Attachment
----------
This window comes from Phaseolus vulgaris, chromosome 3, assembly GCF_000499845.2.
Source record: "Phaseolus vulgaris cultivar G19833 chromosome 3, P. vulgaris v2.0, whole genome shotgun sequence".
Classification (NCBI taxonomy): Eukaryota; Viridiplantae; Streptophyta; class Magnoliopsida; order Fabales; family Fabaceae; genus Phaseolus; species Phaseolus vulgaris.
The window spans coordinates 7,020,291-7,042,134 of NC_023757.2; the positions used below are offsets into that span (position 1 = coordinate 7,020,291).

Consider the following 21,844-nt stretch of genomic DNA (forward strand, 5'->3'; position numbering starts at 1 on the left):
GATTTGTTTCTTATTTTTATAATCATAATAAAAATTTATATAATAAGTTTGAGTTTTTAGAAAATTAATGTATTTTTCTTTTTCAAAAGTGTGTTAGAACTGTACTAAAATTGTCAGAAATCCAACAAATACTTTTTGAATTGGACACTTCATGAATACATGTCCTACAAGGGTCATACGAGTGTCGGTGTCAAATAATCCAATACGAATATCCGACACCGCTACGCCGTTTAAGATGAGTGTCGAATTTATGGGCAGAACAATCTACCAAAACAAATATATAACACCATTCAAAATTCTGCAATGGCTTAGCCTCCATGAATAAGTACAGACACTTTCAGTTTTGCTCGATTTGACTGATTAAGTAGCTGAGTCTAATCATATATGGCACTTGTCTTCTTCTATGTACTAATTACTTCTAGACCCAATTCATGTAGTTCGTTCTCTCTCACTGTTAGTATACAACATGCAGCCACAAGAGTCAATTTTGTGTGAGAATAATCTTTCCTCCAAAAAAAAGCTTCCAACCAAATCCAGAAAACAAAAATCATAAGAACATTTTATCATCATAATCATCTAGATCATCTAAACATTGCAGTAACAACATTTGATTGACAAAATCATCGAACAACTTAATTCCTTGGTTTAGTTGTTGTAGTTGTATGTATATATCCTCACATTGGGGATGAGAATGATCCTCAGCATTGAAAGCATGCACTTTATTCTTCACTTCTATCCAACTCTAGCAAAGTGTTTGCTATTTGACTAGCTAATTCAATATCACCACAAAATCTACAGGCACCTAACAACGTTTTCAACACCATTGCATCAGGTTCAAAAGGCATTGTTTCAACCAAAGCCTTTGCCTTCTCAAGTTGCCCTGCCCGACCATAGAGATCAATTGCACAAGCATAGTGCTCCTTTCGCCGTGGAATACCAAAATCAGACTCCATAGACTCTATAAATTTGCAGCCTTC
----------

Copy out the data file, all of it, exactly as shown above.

This window comes from Phaseolus vulgaris, chromosome 3, assembly GCF_000499845.2.
Source record: "Phaseolus vulgaris cultivar G19833 chromosome 3, P. vulgaris v2.0, whole genome shotgun sequence".
Classification (NCBI taxonomy): Eukaryota; Viridiplantae; Streptophyta; class Magnoliopsida; order Fabales; family Fabaceae; genus Phaseolus; species Phaseolus vulgaris.
The window spans coordinates 7,020,291-7,042,134 of NC_023757.2; the positions used below are offsets into that span (position 1 = coordinate 7,020,291).

Consider the following 21,844-nt stretch of genomic DNA (forward strand, 5'->3'; position numbering starts at 1 on the left):
GATTTGTTTCTTATTTTTATAATCATAATAAAAATTTATATAATAAGTTTGAGTTTTTAGAAAATTAATGTATTTTTCTTTTTCAAAAGTGTGTTAGAACTGTACTAAAATTGTCAGAAATCCAACAAATACTTTTTGAATTGGACACTTCATGAATACATGTCCTACAAGGGTCATACGAGTGTCGGTGTCAAATAATCCAATACGAATATCCGACACCGCTACGCCGTTTAAGATGAGTGTCGAATTTATGGGCAGAACAATCTACCAAAACAAATATATAACACCATTCAAAATTCTGCAATGGCTTAGCCTCCATGAATAAGTACAGACACTTTCAGTTTTGCTCGATTTGACTGATTAAGTAGCTGAGTCTAATCATATATGGCACTTGTCTTCTTCTATGTACTAATTACTTCTAGACCCAATTCATGTAGTTCGTTCTCTCTCACTGTTAGTATACAACATGCAGCCACAAGAGTCAATTTTGTGTGAGAATAATCTTTCCTCCAAAAAAAAGCTTCCAACCAAATCCAGAAAACAAAAATCATAAGAACATTTTATCATCATAATCATCTAGATCATCTAAACATTGCAGTAACAACATTTGATTGACAAAATCATCGAACAACTTAATTCCTTGGTTTAGTTGTTGTAGTTGTATGTATATATCCTCACATTGGGGATGAGAATGATCCTCAGCATTGAAAGCATGCACTTTATTCTTCACTTCTATCCAACTCTAGCAAAGTGTTTGCTATTTGACTAGCTAATTCAATATCACCACAAAATCTACAGGCACCTAACAACGTTTTCAACACCATTGCATCAGGTTCAAAAGGCATTGTTTCAACCAAAGCCTTTGCCTTCTCAAGTTGCCCTGCCCGACCATAGAGATCAATTGCACAAGCATAGTGCTCCTTTCGCCGTGGAATACCAAAATCAGACTCCATAGACTCTATAAATTTGCAGCCTTC